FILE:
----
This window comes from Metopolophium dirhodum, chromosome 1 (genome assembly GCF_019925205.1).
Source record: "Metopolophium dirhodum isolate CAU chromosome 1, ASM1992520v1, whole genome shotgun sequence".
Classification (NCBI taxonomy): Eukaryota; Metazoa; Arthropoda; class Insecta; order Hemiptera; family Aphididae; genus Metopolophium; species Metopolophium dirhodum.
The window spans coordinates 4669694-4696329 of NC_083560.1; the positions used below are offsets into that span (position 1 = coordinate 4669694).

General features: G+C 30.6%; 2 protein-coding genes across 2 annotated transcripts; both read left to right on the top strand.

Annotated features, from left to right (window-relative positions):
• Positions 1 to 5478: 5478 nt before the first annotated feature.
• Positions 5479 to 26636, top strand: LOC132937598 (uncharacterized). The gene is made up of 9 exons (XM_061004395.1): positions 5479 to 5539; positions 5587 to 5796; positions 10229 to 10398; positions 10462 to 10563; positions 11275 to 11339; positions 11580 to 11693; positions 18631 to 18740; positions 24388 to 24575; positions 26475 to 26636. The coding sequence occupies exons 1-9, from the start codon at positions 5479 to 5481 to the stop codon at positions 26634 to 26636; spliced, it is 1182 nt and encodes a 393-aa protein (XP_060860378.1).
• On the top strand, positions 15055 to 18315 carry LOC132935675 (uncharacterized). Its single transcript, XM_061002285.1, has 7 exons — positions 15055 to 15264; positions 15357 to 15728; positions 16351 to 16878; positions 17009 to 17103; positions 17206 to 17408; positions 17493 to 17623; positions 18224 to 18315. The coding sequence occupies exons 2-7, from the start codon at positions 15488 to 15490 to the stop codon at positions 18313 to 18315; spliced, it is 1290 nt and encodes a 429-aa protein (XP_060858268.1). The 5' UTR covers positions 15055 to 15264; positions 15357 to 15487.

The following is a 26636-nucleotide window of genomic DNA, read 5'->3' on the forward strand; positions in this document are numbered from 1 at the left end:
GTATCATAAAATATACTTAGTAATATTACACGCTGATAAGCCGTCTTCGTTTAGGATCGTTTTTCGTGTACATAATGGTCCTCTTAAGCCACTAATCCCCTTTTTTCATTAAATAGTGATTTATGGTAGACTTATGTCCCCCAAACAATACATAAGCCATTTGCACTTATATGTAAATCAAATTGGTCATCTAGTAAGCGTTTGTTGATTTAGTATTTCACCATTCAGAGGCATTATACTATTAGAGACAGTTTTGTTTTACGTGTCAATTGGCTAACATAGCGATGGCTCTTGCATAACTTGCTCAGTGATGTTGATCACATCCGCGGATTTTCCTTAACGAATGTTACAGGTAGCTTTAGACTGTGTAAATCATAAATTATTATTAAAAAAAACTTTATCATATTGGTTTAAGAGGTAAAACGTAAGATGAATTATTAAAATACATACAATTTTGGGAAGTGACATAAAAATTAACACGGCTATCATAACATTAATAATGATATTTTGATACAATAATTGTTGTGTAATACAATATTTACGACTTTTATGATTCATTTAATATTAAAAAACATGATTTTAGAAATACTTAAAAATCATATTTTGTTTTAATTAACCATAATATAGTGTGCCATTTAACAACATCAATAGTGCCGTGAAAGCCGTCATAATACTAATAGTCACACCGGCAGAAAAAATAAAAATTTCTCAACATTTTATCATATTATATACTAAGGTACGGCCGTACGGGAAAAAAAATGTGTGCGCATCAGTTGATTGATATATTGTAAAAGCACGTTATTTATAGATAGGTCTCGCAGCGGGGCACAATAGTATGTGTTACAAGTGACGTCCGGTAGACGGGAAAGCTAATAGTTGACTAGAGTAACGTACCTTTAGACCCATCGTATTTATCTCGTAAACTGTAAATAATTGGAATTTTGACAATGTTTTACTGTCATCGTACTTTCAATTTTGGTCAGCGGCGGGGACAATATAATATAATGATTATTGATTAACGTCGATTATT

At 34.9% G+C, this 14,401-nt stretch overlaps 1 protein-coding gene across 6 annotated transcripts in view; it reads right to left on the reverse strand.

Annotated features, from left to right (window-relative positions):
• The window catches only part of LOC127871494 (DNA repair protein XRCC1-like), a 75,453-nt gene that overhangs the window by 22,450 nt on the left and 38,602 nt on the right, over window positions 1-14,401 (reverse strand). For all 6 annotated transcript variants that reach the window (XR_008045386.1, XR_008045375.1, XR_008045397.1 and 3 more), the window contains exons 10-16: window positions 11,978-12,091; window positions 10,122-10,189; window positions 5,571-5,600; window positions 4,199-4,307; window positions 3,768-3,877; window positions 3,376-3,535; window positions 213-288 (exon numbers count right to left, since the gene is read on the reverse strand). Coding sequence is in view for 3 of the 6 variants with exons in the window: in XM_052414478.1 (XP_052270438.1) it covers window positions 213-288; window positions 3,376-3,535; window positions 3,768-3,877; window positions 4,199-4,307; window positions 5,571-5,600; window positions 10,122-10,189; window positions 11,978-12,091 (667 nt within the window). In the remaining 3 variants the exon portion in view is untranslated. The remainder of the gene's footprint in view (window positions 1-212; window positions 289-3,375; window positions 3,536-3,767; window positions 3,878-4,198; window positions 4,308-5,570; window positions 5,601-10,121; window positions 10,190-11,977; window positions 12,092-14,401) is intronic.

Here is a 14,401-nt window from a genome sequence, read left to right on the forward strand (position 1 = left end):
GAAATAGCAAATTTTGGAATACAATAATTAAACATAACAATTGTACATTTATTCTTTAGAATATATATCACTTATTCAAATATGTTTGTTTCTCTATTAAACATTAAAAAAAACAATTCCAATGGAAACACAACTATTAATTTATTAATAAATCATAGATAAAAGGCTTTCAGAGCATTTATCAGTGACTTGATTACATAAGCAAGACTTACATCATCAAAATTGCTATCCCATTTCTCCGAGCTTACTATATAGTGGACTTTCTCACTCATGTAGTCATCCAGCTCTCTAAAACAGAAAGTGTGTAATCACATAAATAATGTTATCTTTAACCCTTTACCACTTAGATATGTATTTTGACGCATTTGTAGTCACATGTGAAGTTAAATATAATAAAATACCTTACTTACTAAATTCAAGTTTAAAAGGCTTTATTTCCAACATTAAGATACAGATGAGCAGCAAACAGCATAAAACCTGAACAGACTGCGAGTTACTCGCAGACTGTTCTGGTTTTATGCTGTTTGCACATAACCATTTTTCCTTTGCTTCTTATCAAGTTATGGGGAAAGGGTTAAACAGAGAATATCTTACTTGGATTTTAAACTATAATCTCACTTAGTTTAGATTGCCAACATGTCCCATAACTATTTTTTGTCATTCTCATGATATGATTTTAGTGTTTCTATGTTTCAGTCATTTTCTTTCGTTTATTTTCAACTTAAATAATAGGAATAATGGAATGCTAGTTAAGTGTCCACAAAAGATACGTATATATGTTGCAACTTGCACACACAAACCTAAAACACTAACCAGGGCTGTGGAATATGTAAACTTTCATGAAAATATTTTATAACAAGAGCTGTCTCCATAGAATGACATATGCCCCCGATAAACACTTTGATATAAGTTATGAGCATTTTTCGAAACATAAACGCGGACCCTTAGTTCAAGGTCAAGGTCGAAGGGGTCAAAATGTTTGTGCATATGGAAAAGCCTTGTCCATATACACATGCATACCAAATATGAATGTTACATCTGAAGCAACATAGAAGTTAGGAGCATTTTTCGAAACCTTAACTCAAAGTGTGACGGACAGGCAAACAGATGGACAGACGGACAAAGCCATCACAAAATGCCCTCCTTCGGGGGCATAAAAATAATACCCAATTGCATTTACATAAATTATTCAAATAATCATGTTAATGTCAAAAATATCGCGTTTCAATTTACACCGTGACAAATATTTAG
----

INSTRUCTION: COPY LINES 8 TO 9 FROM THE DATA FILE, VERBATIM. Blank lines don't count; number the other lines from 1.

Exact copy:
• Positions 5479 to 26636, top strand: LOC132937598 (uncharacterized). The gene is made up of 9 exons (XM_061004395.1): positions 5479 to 5539; positions 5587 to 5796; positions 10229 to 10398; positions 10462 to 10563; positions 11275 to 11339; positions 11580 to 11693; positions 18631 to 18740; positions 24388 to 24575; positions 26475 to 26636. The coding sequence occupies exons 1-9, from the start codon at positions 5479 to 5481 to the stop codon at positions 26634 to 26636; spliced, it is 1182 nt and encodes a 393-aa protein (XP_060860378.1).
• On the top strand, positions 15055 to 18315 carry LOC132935675 (uncharacterized). Its single transcript, XM_061002285.1, has 7 exons — positions 15055 to 15264; positions 15357 to 15728; positions 16351 to 16878; positions 17009 to 17103; positions 17206 to 17408; positions 17493 to 17623; positions 18224 to 18315. The coding sequence occupies exons 2-7, from the start codon at positions 15488 to 15490 to the stop codon at positions 18313 to 18315; spliced, it is 1290 nt and encodes a 429-aa protein (XP_060858268.1). The 5' UTR covers positions 15055 to 15264; positions 15357 to 15487.